Cell division was equal and holoblastic and after the initial division, cleavage occurred at intervals of approximately 8 hours until the embryos reached the 64-cell stage (Fig. 1A–H). Cleavage was radial, although somewhat chaotic; i.e. the upper tier of blastomeres often shifted to lie in the cleavage furrows of the lower tier. Two days after spawning the developing embryos frequently were observed to have an irregular shape (Fig. 2C), after which they returned to a spherical shape. This possibly represents a change in shape as the embryo transitions from the morula stage to a hollow blastula. Ciliated blastulae formed approximately 3 days post-spawning, at which point they began slowly rotating (Fig. 2D). At 5 days they were still spherical but were spinning faster, corresponding with increased ciliation. At 7 days the larvae changed from a spherical shape and became more elongated. The larvae had some plasticity in shape, but were generally elongate spheroids, occasionally completely spherical (Fig. 3A–B). At this age, they began to swim rapidly in the normal planular fashion (aboral pole forward and spinning around the oral-aboral axis). At 12–14 days an oral pore became visible (Fig. 3C). As they matured, the larvae became densely ciliated, but with no apparent apical tuft. Once ciliated, the larvae remained at or close to the surface of the culture jars. At 14 days they were still in the upper part of the jars, but by 21 days post-spawning the larvae began to move towards the bottom of the culture jars. The larvae survived for a maximum of 57 days in the laboratory and during that time did not greatly increase in length (Fig. 3H).

thumbnail
Figure 1. Compound microscope images of the embryo development of Lophelia pertusa.

(A) oocyte; (B) 1st cleavage; (C) 2-cell; (D) 4-cell; (E) 8-cell; (F) 16-cell morula; (G) 32-cell morula; (H) 64-cell blastula. First cleavage is equal and holoblastic, followed by radial cleavage. A slight shift of blastomeres sometimes made cleavage appear pseudo-spiral. Scale bar 100 µm.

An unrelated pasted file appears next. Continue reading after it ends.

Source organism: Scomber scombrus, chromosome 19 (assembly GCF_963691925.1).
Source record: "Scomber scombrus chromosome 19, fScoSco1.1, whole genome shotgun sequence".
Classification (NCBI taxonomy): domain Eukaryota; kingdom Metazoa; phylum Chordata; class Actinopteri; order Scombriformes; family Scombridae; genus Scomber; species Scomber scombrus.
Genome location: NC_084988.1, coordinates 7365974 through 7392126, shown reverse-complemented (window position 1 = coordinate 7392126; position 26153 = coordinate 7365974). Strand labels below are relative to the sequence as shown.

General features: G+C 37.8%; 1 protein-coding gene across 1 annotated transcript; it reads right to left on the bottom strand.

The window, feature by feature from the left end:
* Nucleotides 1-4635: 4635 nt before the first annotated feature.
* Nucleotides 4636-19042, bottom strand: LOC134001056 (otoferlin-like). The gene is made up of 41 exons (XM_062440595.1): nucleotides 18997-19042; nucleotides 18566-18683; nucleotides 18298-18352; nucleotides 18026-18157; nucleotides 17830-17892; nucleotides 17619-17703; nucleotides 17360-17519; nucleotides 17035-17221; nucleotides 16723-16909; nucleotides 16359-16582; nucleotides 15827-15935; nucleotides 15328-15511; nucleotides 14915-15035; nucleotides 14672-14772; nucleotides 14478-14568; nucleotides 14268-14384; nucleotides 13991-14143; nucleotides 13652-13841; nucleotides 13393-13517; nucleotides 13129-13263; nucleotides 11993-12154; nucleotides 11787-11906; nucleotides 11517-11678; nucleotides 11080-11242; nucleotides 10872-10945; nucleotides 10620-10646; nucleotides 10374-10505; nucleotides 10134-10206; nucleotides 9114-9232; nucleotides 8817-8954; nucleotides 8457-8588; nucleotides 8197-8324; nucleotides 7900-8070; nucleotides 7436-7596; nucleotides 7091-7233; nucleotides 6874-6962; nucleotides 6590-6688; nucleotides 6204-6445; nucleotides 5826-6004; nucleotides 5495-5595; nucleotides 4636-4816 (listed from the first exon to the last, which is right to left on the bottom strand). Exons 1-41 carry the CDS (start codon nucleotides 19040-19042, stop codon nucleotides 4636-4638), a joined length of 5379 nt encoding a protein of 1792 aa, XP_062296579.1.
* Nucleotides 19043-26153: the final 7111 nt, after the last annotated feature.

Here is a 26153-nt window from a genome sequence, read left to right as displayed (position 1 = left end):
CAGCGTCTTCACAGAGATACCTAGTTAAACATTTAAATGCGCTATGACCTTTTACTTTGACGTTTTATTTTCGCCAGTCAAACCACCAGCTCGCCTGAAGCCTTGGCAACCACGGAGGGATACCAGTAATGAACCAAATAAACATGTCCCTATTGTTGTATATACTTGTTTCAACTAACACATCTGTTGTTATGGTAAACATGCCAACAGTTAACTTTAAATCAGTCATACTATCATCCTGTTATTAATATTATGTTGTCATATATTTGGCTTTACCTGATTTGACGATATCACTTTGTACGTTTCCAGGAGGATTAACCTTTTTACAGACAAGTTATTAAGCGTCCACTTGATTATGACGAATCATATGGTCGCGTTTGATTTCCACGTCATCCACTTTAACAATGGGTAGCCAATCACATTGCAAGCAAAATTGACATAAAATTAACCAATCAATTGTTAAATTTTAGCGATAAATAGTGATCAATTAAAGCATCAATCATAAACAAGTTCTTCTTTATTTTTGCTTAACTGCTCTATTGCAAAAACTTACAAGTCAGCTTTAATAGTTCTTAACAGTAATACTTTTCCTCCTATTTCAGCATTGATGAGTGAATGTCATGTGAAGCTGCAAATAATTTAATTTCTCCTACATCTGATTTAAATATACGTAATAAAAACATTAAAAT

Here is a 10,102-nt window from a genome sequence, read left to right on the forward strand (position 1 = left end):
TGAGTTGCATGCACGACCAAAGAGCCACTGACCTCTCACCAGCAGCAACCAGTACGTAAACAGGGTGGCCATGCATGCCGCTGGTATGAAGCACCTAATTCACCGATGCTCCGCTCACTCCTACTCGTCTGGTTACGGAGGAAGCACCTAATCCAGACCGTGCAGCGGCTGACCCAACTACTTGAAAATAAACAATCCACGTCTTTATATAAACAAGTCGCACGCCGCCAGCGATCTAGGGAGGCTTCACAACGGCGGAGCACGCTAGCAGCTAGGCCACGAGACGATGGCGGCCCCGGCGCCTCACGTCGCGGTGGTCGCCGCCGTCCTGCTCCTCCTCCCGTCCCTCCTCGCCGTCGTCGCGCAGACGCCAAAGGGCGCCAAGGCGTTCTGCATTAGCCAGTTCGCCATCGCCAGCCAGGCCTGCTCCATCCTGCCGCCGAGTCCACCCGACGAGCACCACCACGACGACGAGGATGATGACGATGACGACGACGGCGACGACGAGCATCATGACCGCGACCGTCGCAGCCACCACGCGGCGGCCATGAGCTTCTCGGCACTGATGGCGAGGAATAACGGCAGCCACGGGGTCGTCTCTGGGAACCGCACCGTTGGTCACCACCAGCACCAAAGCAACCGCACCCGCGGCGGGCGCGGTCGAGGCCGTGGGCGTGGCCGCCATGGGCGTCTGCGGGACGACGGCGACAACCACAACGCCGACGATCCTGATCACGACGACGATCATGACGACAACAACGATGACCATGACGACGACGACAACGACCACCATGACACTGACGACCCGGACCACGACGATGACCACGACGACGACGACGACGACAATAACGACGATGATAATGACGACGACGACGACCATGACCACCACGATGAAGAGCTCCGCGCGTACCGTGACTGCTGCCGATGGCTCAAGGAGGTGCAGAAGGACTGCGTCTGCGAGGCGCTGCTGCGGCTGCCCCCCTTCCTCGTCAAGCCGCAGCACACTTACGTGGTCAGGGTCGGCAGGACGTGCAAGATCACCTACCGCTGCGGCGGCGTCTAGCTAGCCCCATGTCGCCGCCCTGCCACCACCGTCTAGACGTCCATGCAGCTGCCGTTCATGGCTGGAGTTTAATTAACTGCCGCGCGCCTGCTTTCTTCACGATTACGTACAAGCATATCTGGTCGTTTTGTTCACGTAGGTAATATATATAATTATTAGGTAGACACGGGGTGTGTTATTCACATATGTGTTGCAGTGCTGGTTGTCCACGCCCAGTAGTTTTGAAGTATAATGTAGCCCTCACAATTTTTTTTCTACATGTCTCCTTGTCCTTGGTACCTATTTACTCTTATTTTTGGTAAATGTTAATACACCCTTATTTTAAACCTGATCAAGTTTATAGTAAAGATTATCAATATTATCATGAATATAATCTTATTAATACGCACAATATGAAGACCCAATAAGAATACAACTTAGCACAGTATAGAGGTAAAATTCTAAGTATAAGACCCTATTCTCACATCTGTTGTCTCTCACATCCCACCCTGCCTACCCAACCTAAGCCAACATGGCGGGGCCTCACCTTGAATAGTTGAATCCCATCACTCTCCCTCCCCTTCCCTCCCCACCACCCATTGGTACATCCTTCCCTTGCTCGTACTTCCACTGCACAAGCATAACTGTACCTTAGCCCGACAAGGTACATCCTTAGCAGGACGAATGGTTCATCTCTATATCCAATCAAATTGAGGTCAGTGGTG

https://doi.org/10.1371/journal.pone.0102222.g001

thumbnail
Figure 2. SEM images of Lophelia pertusa early development.

(A) SEM image of an oocyte; (B) morula stage embryo; (C) Two days old embryo with indentation that possibly represents forming of the hollow blastula from morula stage; (D) late blastula showing sparse cilia coverage.

https://doi.org/10.1371/journal.pone.0102222.g002

thumbnail
Figure 3. Light microscopy images of Lophelia pertusa embryos and larvae sampled at day 6 to 57 after spawning.

Around day 6–7, embryos became piriform (A), followed by the formation of an indentation (*) indicating gastrulation sometime during day 6–8 (B). From day 10 larvae showed high plasticity, constantly shape-shifting (CH). Scale bar = 100 µm. Larval age: A = 6; B = 7; C = 14; D = 22; E = 28; FG = 44; H = 57 days old.

https://doi.org/10.1371/journal.pone.0102222.g003

Tjärnö.

First cleavage started approximately 6 hours after gamete release and subsequent fertilization, and cleavage proceeded in a more or less well organized radial manner with 6 hour intervals until the 16-cell morula stage was reached after 24 hours (Fig. 1B–F). A blastula (64 cells or more) was formed after 48 hours (Fig. 1H), giving longer intervals between cleavages from 16 to 64-cell stage. First cilia appeared day 3, and embryos started twitching (Fig. 2D). Day 4 they were rotating, and by day 5 they were swimming spherical blastulae. Signs of gastrulation in the external morphology were not seen until day 6–8; the embryos first elongated into a piriform shape (Fig. 3A, Fig. 4A), then an indentation was formed (Fig. 3B). Embryos seemed to fuse up again, and an oral pore was not visible until day 13–14 (Fig. 3C). During gastrulation embryos were slowly rotating on the spot, after which they resumed swimming. Thus, they turned into a planula larva approximately day 7–9, after completed gastrulation. This process was not synchronized in the cultures; individual embryos were observed to gastrulate over the three days (day 6–8).